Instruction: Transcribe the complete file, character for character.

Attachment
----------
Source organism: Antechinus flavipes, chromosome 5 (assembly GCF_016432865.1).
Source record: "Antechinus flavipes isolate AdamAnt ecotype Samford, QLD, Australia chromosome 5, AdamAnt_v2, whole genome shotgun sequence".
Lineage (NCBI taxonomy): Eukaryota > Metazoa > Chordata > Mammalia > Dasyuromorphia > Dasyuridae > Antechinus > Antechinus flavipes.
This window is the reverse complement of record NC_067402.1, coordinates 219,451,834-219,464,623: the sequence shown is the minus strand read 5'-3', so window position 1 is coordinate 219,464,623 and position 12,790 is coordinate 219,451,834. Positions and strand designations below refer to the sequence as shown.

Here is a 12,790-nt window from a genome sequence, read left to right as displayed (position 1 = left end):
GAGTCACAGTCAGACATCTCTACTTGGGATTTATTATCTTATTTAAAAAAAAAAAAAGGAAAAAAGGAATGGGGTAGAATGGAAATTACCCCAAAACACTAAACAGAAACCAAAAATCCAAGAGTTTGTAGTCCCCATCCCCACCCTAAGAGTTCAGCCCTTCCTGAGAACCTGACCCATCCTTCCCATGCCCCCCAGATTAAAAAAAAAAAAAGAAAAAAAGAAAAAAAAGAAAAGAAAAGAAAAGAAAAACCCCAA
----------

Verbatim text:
Source organism: Antechinus flavipes, chromosome 5 (assembly GCF_016432865.1).
Source record: "Antechinus flavipes isolate AdamAnt ecotype Samford, QLD, Australia chromosome 5, AdamAnt_v2, whole genome shotgun sequence".
Lineage (NCBI taxonomy): Eukaryota > Metazoa > Chordata > Mammalia > Dasyuromorphia > Dasyuridae > Antechinus > Antechinus flavipes.
This window is the reverse complement of record NC_067402.1, coordinates 219,451,834-219,464,623: the sequence shown is the minus strand read 5'-3', so window position 1 is coordinate 219,464,623 and position 12,790 is coordinate 219,451,834. Positions and strand designations below refer to the sequence as shown.

Here is a 12,790-nt window from a genome sequence, read left to right as displayed (position 1 = left end):
GAGTCACAGTCAGACATCTCTACTTGGGATTTATTATCTTATTTAAAAAAAAAAAAAGGAAAAAAGGAATGGGGTAGAATGGAAATTACCCCAAAACACTAAACAGAAACCAAAAATCCAAGAGTTTGTAGTCCCCATCCCCACCCTAAGAGTTCAGCCCTTCCTGAGAACCTGACCCATCCTTCCCATGCCCCCCAGATTAAAAAAAAAAAAAGAAAAAAAGAAAAAAAAGAAAAGAAAAGAAAAGAAAAACCCCAA